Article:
- Decreased cognition, awareness and/or perceptual status
- Severe dysphonia – breathiness, harshness or hoarseness
- Wet, gurgly vocal quality after swallowing
- Reduced volitional cough
- Coughing or choking during or after eating
- Reduced/ poor laryngeal elevation
- Poor posture
- “Messy eating” – can’t keep food in mouth or has increased secretions or drooling
- Slow or effortful eating
- Food left in mouth after swallow
- Sensation of food sticking in throat or discomfort during swallowing
- Oral or nasal regurgitation or reflux
- Loss of appetite/refusal to eat a particular food consistency
- Unexplained weight loss
- History of one or more aspiration pneumonias
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Outcomes of Swallowing Problems
- Inadequate nutrition/ hydration
- Weight Loss
- Decreased quality of life
- Aspiration – which can lead to aspiration pneumonia
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What is Aspiration Pneumonia?
It is an infection and inflammation of the lung following an aspiration event or chronic aspiration. It results from an infectious accumulation in the lungs.
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Candidates for a Swallowing Evaluation
Swallowing evaluation is appropriate for anyone who has a complaint of difficulty swallowing; pain when swallowing food, liquid or medication; choking during meals; a history of one or more of the above related disorders; and/or a sudden change in swallow function following an acute event such as, a change in medication, trauma or surgery.
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Types of Evaluations
Sometimes a person can silently aspirate, which happens when food or liquid enters the lungs but the person is not aware. In those cases, the person may be referred for a Modified Barium Swallow (MBS) study or a Fiberoptic Endoscopic Evaluation of Swallowing and Sensory Testing (FEES/ST).
Modified Barium Swallow Study
The MBS can provide detailed information about the safety of a person’s swallow. The MBS is conducted in a radiology suite in the presence of a radiologist. The person is tested with various food and liquid consistencies to determine choices for oral intake. For this test, the food is mixed with a contrast material, called barium, which makes it visible on the x-ray. The person is x-rayed as he or she eats each food consistency. Unlike a static x-ray, which reflects one single instant in time (like a chest x-ray), and is viewed as a photograph, the MBS is a moving x-ray that records the swallow from the oral-preparatory phase to the esophageal phase. The recording of the test can be reviewed at a later date for comparative purposes or to determine progress from receiving a form of swallowing therapy.
The Modified Barium Swallow serves several important functions in the diagnosis and management of swallowing disorders.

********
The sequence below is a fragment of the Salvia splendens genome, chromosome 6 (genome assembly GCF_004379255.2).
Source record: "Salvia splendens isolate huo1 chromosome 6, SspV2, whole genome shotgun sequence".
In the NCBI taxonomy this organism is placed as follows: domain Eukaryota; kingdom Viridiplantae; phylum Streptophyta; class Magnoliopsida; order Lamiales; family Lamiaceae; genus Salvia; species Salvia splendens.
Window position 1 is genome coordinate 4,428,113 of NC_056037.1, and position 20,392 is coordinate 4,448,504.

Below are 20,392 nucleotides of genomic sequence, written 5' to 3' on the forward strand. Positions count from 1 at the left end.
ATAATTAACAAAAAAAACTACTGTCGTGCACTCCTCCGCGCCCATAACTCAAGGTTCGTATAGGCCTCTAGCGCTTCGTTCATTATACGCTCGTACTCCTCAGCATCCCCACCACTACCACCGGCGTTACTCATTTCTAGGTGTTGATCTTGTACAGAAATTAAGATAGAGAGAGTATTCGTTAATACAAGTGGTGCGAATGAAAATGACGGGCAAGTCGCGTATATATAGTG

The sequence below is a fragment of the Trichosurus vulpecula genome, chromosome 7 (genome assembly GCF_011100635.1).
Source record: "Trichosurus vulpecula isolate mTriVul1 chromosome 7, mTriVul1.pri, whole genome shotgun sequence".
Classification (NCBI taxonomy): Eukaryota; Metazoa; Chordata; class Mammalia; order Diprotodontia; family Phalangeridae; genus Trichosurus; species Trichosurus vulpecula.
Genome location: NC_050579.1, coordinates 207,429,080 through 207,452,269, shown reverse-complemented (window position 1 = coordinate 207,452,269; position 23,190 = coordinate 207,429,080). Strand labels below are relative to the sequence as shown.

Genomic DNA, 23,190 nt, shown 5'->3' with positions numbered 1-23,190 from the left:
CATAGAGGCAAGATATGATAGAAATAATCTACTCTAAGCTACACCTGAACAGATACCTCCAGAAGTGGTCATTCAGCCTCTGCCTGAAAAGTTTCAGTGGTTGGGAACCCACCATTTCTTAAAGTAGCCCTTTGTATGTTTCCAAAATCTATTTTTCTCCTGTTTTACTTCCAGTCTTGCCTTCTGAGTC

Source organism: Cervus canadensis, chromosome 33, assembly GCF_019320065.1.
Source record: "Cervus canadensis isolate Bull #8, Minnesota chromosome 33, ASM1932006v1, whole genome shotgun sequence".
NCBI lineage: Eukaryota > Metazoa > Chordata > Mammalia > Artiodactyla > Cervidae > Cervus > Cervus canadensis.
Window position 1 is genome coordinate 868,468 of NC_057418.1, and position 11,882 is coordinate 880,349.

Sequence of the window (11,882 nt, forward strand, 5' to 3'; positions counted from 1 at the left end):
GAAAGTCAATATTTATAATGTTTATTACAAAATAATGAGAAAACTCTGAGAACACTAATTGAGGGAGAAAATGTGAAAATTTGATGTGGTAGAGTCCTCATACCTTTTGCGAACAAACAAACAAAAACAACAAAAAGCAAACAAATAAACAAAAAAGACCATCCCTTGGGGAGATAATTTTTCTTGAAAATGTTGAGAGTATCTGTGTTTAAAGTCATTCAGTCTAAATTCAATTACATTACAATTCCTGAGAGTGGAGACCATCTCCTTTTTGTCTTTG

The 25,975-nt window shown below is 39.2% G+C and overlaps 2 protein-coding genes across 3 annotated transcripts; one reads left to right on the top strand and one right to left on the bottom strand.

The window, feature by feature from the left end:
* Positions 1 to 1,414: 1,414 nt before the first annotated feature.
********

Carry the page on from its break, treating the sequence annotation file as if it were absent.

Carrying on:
- It allows the clinician to directly visualize the swallow in order to determine whether there is laryngeal penetration (pooling or stasis of swallowed material above the level of the vocal folds) or aspiration.
- It provides the clinician with information regarding the safest consistencies for the person to eat and drink.
- It helps to determine therapeutic strategies for improving swallowing safety.
Fiberoptic Endoscopic Evaluation of Swallowing & Sensory Testing (FEESST)
FEESST is an alternative test to the X-ray test of swallowing that uses a specifically designed endoscope in order to assess both the SENSORY and MOTOR components of the swallow.
FEESST is a two-part test. The first part of the test assesses sensation in the larynx in order to elicit an airway protective reflex (the Laryngeal Adductor Reflex). The second part of the test involves giving food to the person (with green food coloring mixed in) and tracking where the food travels in the throat region.
Velopharyngeal closure, anatomy of the base of the tongue and hypopharynx, abduction and adduction of the vocal folds, pharyngeal musculature and the person’s ability to manage his/her own secretions are assessed.
Benefits of FEESST:
- Immediate results including dietary recommendations.
- Office procedure.
- No anesthetic
- Portable capabilities.
- Non-radioactive alternative to MBS studies
- Facilitates the development of a specialized therapy program by identifying which swallowing therapies are most useful for the specific impairment(s) noted during the exam.
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The information obtained from clinical assessments and MBS and FEESST studies are used to make recommendations regarding food consistencies, the way food is eaten or the way a person is fed.
Type of food: A diet will be prescribed to meet the person’s needs for safe swallowing. Consistencies of liquids can range from thin to thickened. Solids can be regular, chopped, ground or pureed.
The way food is eaten: The speech pathologist may recommend that the person use therapeutic postures and/or maneuvers to increase swallow safety.